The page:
Not gold or silver, but copper
Over the past three years, the silver price in dollars has risen by 45 percent, the gold price by 37 percent, and copper only by 14 percent. Today, gold is mainly extracted from the ground to be stored deep underground in a vault, a rather senseless activity from a rational point of view. It is that gold has been seen as a safe haven for 5,000 years, although these days gold has to compete fiercely with bitcoin. Silver, on the other hand, is widely used in the industry. Formerly mainly in the photographic industry, but nowadays also for switches, superconductors, and printed circuit boards. In addition, silver ions kill bacteria, algae, and fungi, which is why silver is widely used to purify and disinfect water. Copper is a metal of a completely different order. Copper wire, water pipes, roofing materials, electrical circuits, and semiconductor components – it seems that copper is used in everything. All these uses make copper susceptible to development. It is also called Dr. Copper because of the strong correlation between copper prices and future economic developments. The demand for copper is a reliable economic indicator. In recent months, therefore, the copper price has risen more strongly than the price of gold or silver.
This year, the world economy is expected to grow by around six percent. Of course, this depends on the development of the Corona crisis, but it is clear that there will be some catching up to do once the virus is contained. In addition to this cyclical development, a structural increase in demand for copper can also be expected. According to the International Copper Association, an electric vehicle consumes four times more copper than a fossil-fuelled vehicle. Even the hybrid variant still consumes twice as much copper as a traditional car. Strong growth in demand for electric vehicles is therefore accompanied by rising demand for copper. And that doesn’t include all the copper needed for the additional charging stations. In addition, four to five times more copper is needed to produce alternative energy than is needed to produce fossil electricity. Moreover, if we all switch to alternative energy electricity, the capacity of the electricity grid will have to be expanded considerably.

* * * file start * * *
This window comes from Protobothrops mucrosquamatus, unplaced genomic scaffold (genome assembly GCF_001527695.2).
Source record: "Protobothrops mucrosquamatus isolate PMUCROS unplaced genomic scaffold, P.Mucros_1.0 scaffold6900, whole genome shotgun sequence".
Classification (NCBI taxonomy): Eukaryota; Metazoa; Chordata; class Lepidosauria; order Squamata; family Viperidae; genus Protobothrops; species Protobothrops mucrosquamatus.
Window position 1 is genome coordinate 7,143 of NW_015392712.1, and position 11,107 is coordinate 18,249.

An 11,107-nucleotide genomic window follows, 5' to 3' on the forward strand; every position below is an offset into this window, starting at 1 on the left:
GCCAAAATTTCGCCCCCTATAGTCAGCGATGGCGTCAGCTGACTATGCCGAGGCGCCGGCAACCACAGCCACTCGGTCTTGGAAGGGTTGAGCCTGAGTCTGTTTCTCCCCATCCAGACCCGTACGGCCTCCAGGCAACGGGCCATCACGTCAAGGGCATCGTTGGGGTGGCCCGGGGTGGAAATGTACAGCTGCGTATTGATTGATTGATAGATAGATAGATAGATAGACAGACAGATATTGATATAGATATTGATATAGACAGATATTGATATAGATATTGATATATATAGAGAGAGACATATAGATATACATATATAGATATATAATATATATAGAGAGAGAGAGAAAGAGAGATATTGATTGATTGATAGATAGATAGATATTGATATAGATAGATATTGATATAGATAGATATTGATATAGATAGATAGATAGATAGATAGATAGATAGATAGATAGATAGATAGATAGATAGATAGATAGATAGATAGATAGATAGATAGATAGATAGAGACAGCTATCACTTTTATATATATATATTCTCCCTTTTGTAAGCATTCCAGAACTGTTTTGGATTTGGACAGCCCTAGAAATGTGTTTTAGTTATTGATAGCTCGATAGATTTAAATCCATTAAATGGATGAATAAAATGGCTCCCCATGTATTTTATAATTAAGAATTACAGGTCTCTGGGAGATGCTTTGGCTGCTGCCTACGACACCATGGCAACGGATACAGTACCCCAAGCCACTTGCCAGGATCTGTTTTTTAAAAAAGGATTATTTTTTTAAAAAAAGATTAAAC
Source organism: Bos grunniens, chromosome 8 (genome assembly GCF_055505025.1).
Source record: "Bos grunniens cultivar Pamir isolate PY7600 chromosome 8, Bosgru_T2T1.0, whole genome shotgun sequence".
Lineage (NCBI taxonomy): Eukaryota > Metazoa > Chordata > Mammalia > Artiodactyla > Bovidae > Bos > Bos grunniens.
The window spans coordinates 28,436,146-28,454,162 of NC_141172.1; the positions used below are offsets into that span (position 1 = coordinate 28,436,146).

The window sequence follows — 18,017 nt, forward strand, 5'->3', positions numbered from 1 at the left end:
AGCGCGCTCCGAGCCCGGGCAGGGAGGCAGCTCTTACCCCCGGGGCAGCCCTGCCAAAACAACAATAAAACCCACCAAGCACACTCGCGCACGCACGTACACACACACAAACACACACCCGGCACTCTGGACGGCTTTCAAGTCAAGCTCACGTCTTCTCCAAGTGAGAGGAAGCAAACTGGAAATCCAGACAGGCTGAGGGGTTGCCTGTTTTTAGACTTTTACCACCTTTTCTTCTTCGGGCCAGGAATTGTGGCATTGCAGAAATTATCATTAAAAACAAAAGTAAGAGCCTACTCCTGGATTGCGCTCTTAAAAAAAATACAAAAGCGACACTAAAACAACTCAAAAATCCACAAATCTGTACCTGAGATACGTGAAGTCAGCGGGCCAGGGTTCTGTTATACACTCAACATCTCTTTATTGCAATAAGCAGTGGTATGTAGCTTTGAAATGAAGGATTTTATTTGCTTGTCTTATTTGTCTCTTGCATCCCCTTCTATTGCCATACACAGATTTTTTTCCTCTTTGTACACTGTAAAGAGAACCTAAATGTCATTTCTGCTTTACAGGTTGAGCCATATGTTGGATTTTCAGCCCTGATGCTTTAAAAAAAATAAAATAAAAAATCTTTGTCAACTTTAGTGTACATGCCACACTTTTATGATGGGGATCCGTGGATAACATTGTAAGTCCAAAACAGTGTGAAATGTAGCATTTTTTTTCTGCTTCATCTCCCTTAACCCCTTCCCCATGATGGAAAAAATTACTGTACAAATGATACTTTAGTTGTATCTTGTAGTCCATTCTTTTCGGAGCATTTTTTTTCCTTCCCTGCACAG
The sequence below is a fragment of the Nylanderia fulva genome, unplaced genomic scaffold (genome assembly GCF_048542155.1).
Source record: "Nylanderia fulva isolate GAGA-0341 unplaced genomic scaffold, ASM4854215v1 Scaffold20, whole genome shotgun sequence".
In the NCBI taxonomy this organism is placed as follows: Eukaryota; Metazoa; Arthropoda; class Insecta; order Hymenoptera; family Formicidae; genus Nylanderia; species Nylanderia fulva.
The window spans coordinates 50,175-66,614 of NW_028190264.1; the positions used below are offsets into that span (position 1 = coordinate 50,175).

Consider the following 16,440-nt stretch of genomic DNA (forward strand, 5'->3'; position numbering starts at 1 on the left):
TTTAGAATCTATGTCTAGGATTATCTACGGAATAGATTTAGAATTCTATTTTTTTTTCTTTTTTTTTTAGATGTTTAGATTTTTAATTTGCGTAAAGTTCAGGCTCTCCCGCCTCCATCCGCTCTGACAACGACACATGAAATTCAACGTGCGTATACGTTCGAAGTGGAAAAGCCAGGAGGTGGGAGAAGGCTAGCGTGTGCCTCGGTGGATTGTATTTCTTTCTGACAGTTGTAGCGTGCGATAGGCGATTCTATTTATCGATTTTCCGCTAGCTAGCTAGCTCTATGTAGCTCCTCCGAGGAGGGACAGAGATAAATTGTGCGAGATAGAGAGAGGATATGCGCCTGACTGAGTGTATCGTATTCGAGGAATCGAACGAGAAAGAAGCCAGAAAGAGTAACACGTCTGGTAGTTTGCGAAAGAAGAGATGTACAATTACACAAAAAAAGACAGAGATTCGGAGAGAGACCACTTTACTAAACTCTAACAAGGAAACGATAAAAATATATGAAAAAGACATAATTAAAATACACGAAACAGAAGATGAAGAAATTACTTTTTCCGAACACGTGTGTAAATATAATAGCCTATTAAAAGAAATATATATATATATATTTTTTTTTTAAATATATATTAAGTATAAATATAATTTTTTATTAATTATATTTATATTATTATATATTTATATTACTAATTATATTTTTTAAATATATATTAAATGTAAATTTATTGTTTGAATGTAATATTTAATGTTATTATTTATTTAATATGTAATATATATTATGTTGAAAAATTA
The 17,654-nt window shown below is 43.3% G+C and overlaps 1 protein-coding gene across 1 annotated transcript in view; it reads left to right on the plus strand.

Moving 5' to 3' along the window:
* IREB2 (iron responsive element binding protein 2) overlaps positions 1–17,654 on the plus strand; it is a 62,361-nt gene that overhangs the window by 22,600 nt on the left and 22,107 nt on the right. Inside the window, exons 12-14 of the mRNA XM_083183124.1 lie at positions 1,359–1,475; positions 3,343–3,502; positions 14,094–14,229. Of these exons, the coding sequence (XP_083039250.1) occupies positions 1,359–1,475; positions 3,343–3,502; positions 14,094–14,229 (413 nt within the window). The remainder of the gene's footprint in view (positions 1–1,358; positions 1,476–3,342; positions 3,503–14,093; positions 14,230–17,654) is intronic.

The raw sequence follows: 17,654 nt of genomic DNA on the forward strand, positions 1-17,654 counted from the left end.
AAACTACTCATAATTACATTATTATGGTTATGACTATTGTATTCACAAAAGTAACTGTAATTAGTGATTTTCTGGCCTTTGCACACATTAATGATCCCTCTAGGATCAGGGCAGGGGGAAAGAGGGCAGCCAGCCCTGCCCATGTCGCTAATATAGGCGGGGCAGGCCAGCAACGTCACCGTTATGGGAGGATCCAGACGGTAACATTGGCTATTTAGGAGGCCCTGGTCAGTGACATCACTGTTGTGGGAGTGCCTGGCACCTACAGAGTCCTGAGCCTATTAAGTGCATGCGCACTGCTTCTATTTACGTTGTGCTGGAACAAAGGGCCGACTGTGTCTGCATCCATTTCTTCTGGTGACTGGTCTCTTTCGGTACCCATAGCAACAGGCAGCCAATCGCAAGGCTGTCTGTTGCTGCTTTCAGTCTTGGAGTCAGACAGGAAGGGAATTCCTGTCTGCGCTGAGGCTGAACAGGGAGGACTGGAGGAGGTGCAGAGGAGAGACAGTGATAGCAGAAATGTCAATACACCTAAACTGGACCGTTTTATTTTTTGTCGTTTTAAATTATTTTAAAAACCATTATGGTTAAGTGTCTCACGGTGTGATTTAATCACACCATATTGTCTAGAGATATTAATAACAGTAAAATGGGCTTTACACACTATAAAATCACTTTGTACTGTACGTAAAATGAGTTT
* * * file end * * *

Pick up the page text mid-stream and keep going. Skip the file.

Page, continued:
Today, more than half of all the copper in the world is used in China. In particular, the growing middle class consumes many times more copper than Chinese farmers in the countryside. In the coming years, several hundred million more Chinese will move from the countryside to the city. We see the same movement in the rest of Asia. Rising incomes mean that people want access to the Internet, will buy numerous appliances, will buy a house, and, with a bit of luck, a car as well. It is estimated that, as a result of this development, total world consumption will double in the next ten years, with Asia accounting for almost 90% of this growth. The demand for copper will more than double as a result. On top of this will be demand arising from the energy transition outlined above.
Commodities, including copper, are not a structural asset class. There is no structural risk premium. The oil price today can be the same as the oil price ten years ago and the oil price in the future. In addition, advancing technology allows commodities to be produced at ever-lower prices. Nevertheless, there have been several super-cycles in the past, often associated with periods of war, in which commodities can rise sharply in price. The start of such a supercycle seems to have begun. Firstly, because in recent years many commodity prices have been at such low levels that producers have started to invest much less. Because of a long time between the investment decision and the first production, there is an extremely long pig cycle in raw materials. This will lead to shortages in a few years’ time and also push up the price further. Moreover, the production of raw materials is often very polluting and, in parallel to addressing the climate crisis, governments are nowadays paying much more attention to the effects on the environment. Measures taken to prevent environmental pollution will also have a price-increasing effect. Together with further urbanization, the emerging middle class in Asia, the energy transition, and the rapid switch to electric cars, copper is, therefore, a much better alternative than gold or silver, let alone bitcoin.